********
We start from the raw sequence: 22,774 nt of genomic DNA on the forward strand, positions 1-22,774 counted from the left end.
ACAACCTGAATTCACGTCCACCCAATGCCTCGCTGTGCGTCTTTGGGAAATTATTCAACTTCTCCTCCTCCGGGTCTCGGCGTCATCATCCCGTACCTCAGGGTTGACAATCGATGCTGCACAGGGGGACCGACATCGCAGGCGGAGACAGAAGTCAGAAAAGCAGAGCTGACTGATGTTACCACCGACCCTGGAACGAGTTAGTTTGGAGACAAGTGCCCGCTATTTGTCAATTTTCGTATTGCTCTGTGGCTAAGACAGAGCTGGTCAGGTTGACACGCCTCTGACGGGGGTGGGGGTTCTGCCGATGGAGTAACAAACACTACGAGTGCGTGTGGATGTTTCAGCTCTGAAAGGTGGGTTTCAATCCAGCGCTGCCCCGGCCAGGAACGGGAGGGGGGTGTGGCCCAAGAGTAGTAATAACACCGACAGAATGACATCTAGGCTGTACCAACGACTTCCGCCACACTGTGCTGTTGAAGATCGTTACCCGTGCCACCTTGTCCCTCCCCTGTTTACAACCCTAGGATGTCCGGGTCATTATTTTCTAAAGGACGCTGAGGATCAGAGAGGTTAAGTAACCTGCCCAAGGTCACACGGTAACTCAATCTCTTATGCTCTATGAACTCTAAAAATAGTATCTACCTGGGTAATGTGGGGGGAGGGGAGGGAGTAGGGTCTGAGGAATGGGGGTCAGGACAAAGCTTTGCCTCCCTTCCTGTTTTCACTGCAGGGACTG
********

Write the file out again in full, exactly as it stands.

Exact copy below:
We start from the raw sequence: 22,774 nt of genomic DNA on the forward strand, positions 1-22,774 counted from the left end.
ACAACCTGAATTCACGTCCACCCAATGCCTCGCTGTGCGTCTTTGGGAAATTATTCAACTTCTCCTCCTCCGGGTCTCGGCGTCATCATCCCGTACCTCAGGGTTGACAATCGATGCTGCACAGGGGGACCGACATCGCAGGCGGAGACAGAAGTCAGAAAAGCAGAGCTGACTGATGTTACCACCGACCCTGGAACGAGTTAGTTTGGAGACAAGTGCCCGCTATTTGTCAATTTTCGTATTGCTCTGTGGCTAAGACAGAGCTGGTCAGGTTGACACGCCTCTGACGGGGGTGGGGGTTCTGCCGATGGAGTAACAAACACTACGAGTGCGTGTGGATGTTTCAGCTCTGAAAGGTGGGTTTCAATCCAGCGCTGCCCCGGCCAGGAACGGGAGGGGGGTGTGGCCCAAGAGTAGTAATAACACCGACAGAATGACATCTAGGCTGTACCAACGACTTCCGCCACACTGTGCTGTTGAAGATCGTTACCCGTGCCACCTTGTCCCTCCCCTGTTTACAACCCTAGGATGTCCGGGTCATTATTTTCTAAAGGACGCTGAGGATCAGAGAGGTTAAGTAACCTGCCCAAGGTCACACGGTAACTCAATCTCTTATGCTCTATGAACTCTAAAAATAGTATCTACCTGGGTAATGTGGGGGGAGGGGAGGGAGTAGGGTCTGAGGAATGGGGGTCAGGACAAAGCTTTGCCTCCCTTCCTGTTTTCACTGCAGGGACTG